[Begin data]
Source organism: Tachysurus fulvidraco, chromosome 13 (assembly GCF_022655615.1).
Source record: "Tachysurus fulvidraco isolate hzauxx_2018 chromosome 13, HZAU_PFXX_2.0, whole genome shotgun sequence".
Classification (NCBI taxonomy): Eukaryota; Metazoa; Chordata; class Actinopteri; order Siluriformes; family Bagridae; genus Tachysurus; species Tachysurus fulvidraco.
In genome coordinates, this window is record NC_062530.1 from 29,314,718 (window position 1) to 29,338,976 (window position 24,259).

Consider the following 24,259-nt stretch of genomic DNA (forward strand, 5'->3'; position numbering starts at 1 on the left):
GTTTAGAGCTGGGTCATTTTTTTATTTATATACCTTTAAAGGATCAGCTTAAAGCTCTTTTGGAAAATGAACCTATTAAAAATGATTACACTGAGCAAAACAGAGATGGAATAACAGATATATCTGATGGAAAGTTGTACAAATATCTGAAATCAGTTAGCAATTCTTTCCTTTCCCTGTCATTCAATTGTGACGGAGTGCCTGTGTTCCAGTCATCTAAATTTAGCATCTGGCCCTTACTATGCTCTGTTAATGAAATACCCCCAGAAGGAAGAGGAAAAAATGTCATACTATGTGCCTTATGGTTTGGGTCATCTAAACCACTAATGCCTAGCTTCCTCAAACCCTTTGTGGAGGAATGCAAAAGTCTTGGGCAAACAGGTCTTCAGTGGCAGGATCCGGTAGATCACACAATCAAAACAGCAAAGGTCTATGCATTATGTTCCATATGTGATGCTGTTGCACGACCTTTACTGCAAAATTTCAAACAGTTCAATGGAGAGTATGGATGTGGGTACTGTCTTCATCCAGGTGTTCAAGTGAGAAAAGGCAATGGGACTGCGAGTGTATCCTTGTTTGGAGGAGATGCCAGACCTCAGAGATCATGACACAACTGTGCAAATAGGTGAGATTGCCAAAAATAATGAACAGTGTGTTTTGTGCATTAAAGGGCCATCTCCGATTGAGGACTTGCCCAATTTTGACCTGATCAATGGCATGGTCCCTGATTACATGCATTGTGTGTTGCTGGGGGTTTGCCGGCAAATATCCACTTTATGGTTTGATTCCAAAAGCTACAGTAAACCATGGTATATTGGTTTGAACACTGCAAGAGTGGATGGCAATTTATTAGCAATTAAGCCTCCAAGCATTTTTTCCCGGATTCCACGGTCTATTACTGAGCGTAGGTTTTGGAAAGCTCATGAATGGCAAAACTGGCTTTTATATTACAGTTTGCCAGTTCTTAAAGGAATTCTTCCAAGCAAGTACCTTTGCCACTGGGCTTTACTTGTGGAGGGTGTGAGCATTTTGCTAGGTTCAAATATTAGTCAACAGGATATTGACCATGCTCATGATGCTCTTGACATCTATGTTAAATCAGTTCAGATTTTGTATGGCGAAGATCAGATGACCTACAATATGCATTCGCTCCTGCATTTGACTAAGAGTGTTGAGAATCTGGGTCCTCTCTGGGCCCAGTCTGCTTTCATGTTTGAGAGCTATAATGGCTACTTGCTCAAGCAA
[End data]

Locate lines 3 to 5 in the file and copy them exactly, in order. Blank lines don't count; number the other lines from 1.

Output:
Classification (NCBI taxonomy): Eukaryota; Metazoa; Chordata; class Actinopteri; order Siluriformes; family Bagridae; genus Tachysurus; species Tachysurus fulvidraco.
In genome coordinates, this window is record NC_062530.1 from 29,314,718 (window position 1) to 29,338,976 (window position 24,259).

Consider the following 24,259-nt stretch of genomic DNA (forward strand, 5'->3'; position numbering starts at 1 on the left):